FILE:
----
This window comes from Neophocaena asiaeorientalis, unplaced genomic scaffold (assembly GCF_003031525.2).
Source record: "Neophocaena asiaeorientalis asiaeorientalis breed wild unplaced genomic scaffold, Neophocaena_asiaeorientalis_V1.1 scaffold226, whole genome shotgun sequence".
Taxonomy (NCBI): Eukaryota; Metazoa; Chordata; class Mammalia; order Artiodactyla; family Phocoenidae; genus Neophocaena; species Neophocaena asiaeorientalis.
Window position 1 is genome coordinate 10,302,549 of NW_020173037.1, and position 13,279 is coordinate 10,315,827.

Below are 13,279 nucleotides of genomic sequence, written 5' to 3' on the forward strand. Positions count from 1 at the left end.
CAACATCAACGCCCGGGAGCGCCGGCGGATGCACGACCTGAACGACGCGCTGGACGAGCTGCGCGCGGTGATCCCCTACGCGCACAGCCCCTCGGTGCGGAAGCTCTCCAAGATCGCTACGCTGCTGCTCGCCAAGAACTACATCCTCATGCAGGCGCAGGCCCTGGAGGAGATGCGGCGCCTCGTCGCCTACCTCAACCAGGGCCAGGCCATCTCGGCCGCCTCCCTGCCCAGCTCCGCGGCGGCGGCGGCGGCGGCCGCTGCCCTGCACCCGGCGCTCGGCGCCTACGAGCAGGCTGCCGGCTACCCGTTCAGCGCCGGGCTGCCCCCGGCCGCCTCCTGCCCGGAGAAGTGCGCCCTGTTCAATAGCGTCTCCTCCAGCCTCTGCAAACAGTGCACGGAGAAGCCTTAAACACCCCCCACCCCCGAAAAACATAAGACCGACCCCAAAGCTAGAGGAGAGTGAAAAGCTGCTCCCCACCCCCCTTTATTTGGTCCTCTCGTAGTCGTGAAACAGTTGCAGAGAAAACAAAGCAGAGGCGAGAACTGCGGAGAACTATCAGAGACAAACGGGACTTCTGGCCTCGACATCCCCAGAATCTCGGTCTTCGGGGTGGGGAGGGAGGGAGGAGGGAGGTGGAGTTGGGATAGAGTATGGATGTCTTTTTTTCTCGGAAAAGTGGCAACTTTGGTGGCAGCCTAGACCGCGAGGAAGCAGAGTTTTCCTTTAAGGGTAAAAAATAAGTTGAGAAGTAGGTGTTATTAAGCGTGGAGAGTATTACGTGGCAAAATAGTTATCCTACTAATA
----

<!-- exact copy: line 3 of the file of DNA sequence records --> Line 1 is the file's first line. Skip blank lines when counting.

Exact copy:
Taxonomy (NCBI): Eukaryota; Metazoa; Chordata; class Mammalia; order Artiodactyla; family Phocoenidae; genus Neophocaena; species Neophocaena asiaeorientalis.